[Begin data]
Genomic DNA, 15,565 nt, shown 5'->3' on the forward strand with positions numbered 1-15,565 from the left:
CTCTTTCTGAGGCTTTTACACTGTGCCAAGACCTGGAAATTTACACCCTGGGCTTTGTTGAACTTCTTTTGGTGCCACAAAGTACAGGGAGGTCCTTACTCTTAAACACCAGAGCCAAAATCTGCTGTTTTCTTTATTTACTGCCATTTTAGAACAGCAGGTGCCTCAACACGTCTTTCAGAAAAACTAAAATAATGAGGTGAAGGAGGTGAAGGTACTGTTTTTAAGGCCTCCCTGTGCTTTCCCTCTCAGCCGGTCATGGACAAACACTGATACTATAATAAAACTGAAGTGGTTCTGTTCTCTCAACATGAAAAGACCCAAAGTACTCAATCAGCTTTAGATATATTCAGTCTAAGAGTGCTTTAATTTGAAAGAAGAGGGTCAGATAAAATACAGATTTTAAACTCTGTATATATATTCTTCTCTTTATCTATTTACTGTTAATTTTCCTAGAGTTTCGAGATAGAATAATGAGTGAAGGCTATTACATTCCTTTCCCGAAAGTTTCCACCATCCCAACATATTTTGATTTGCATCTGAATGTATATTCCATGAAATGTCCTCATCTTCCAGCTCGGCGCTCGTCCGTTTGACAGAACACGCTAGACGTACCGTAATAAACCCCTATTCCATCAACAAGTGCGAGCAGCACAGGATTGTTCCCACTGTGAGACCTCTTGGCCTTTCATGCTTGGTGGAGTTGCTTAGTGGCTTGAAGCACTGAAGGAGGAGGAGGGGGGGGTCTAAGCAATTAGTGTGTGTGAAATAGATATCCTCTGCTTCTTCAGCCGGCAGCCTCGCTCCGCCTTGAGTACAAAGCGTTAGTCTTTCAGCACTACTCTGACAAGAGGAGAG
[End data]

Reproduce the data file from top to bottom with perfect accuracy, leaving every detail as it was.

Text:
Genomic DNA, 15,565 nt, shown 5'->3' on the forward strand with positions numbered 1-15,565 from the left:
CTCTTTCTGAGGCTTTTACACTGTGCCAAGACCTGGAAATTTACACCCTGGGCTTTGTTGAACTTCTTTTGGTGCCACAAAGTACAGGGAGGTCCTTACTCTTAAACACCAGAGCCAAAATCTGCTGTTTTCTTTATTTACTGCCATTTTAGAACAGCAGGTGCCTCAACACGTCTTTCAGAAAAACTAAAATAATGAGGTGAAGGAGGTGAAGGTACTGTTTTTAAGGCCTCCCTGTGCTTTCCCTCTCAGCCGGTCATGGACAAACACTGATACTATAATAAAACTGAAGTGGTTCTGTTCTCTCAACATGAAAAGACCCAAAGTACTCAATCAGCTTTAGATATATTCAGTCTAAGAGTGCTTTAATTTGAAAGAAGAGGGTCAGATAAAATACAGATTTTAAACTCTGTATATATATTCTTCTCTTTATCTATTTACTGTTAATTTTCCTAGAGTTTCGAGATAGAATAATGAGTGAAGGCTATTACATTCCTTTCCCGAAAGTTTCCACCATCCCAACATATTTTGATTTGCATCTGAATGTATATTCCATGAAATGTCCTCATCTTCCAGCTCGGCGCTCGTCCGTTTGACAGAACACGCTAGACGTACCGTAATAAACCCCTATTCCATCAACAAGTGCGAGCAGCACAGGATTGTTCCCACTGTGAGACCTCTTGGCCTTTCATGCTTGGTGGAGTTGCTTAGTGGCTTGAAGCACTGAAGGAGGAGGAGGGGGGGGTCTAAGCAATTAGTGTGTGTGAAATAGATATCCTCTGCTTCTTCAGCCGGCAGCCTCGCTCCGCCTTGAGTACAAAGCGTTAGTCTTTCAGCACTACTCTGACAAGAGGAGAG